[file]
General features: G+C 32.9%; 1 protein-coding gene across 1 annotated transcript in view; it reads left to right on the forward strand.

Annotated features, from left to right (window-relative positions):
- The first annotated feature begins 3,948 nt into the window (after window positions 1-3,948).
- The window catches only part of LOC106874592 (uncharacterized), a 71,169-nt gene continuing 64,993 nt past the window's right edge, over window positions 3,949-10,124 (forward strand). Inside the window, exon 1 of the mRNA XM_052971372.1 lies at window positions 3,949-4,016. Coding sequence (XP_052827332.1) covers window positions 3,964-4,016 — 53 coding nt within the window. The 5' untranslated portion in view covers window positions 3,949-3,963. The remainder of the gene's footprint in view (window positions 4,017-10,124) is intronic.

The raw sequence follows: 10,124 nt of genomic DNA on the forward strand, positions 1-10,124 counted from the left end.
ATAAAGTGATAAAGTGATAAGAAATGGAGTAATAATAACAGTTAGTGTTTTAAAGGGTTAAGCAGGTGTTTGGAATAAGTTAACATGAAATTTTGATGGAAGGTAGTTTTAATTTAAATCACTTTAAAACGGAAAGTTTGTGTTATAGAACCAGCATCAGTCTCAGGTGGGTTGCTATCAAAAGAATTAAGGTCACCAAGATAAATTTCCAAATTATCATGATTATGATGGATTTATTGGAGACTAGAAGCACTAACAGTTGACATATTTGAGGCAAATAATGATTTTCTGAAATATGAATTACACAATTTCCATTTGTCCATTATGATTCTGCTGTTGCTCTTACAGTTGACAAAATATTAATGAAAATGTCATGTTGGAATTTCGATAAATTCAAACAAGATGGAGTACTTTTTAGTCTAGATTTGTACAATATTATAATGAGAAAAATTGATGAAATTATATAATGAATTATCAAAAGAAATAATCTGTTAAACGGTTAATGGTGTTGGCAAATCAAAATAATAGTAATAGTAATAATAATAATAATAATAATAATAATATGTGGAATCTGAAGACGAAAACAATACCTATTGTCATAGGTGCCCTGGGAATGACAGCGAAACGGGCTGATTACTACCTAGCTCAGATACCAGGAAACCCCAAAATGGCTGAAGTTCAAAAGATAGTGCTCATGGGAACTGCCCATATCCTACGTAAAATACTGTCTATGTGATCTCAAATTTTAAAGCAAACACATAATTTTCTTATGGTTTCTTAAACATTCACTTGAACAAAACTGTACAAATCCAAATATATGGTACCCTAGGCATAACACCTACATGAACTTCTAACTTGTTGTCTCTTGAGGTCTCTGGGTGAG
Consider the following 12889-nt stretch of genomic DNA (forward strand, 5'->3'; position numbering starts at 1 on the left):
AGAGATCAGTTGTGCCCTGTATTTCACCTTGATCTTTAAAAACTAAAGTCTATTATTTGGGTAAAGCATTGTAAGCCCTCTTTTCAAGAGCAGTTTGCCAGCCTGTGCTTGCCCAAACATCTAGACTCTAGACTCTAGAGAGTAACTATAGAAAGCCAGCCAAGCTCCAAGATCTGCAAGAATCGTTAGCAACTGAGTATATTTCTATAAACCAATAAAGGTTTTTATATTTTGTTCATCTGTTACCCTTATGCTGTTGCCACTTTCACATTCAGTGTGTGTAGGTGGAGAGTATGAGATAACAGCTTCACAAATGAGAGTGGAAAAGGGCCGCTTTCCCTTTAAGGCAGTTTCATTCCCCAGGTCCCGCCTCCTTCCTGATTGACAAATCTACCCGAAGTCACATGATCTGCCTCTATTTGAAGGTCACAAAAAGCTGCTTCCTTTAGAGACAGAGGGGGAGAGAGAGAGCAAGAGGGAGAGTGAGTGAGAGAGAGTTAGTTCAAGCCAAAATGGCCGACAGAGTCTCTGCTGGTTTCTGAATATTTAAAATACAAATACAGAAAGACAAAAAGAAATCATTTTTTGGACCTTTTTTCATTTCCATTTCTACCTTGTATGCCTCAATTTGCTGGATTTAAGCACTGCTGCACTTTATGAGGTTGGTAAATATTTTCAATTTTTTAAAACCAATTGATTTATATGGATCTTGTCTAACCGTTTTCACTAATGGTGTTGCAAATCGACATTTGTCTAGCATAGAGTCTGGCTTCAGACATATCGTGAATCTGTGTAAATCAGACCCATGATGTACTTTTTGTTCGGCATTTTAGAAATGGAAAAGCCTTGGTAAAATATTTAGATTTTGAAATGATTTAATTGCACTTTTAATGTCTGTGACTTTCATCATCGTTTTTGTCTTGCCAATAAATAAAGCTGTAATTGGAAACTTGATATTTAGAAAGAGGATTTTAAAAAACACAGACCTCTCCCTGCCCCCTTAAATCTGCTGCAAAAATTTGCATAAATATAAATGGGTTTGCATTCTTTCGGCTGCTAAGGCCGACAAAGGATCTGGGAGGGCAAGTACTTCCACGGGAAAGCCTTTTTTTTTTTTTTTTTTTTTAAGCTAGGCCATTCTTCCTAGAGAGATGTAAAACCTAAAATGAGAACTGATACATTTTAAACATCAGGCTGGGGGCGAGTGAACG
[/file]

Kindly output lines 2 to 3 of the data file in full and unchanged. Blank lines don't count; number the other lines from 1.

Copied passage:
Annotated features, from left to right (window-relative positions):
- The first annotated feature begins 3,948 nt into the window (after window positions 1-3,948).